Processed foods

Declaration requirements in Switzerland are stricter compared with other EU countries. In order that home-grown products are not disadvantaged in competition with the EU, the government has drafted new food legislation that makes exceptions for labelling requirements on processed food products.

The proposal of the preparatory Committees for Social Security and Health addresses the main problem, said Thomas de Courten, a committee member and parliamentarian for the rightwing Swiss People’s Party.

This is that, on the one hand, it’s clear what the food consists of and, on the other, that the declaration requirement is sensibly implemented and not unnecessarily bureaucratic or cumbersome.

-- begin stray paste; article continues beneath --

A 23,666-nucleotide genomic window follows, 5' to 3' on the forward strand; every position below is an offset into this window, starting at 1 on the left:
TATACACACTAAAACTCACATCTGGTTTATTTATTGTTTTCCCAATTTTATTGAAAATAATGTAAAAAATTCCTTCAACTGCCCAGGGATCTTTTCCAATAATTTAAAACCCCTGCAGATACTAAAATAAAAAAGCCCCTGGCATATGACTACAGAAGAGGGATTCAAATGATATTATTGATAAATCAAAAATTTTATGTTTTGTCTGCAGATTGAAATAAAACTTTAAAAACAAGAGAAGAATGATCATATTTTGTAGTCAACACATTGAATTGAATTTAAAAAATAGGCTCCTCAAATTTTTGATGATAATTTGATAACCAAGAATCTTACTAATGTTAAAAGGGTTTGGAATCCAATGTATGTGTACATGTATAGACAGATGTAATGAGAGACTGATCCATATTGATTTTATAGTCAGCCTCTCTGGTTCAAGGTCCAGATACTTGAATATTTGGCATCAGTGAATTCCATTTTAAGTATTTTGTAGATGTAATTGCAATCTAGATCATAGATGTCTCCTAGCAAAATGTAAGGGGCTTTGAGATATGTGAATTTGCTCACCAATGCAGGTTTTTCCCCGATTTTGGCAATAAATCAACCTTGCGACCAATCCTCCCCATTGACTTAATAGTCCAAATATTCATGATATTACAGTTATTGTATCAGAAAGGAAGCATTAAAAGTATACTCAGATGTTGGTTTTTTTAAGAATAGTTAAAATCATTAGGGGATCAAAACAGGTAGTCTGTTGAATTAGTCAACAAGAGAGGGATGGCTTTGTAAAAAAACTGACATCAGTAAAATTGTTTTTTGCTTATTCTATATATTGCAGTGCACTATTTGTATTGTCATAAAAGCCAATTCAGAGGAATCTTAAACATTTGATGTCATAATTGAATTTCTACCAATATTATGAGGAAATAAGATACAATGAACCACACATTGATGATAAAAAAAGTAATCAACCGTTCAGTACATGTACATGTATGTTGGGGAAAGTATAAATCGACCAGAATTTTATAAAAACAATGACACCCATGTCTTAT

Politicians may well disagree on the question of what is sensible. For pro-business de Courten, extending the declaration of origins requirement to the ingredients in processed food is going too far.

He said he would not hesitate to eat a Migros lasagne bolognese lacking information on the provenance of the beef.

“I don’t really see any point in knowing if the beef comes from Germany, France, Belgium or Switzerland. The important thing is that it’s beef, not horse,” he said. Even if the meat were from China, he said – after a moment of hesitation – it wouldn’t influence his purchase choice.


Article 12 of the labelling and the declaration of origin requirements of the proposed new food legislation will be debated in parliament.

Whoever puts pre-packaged products on the market must declare the country of production, the product designation and the ingredients.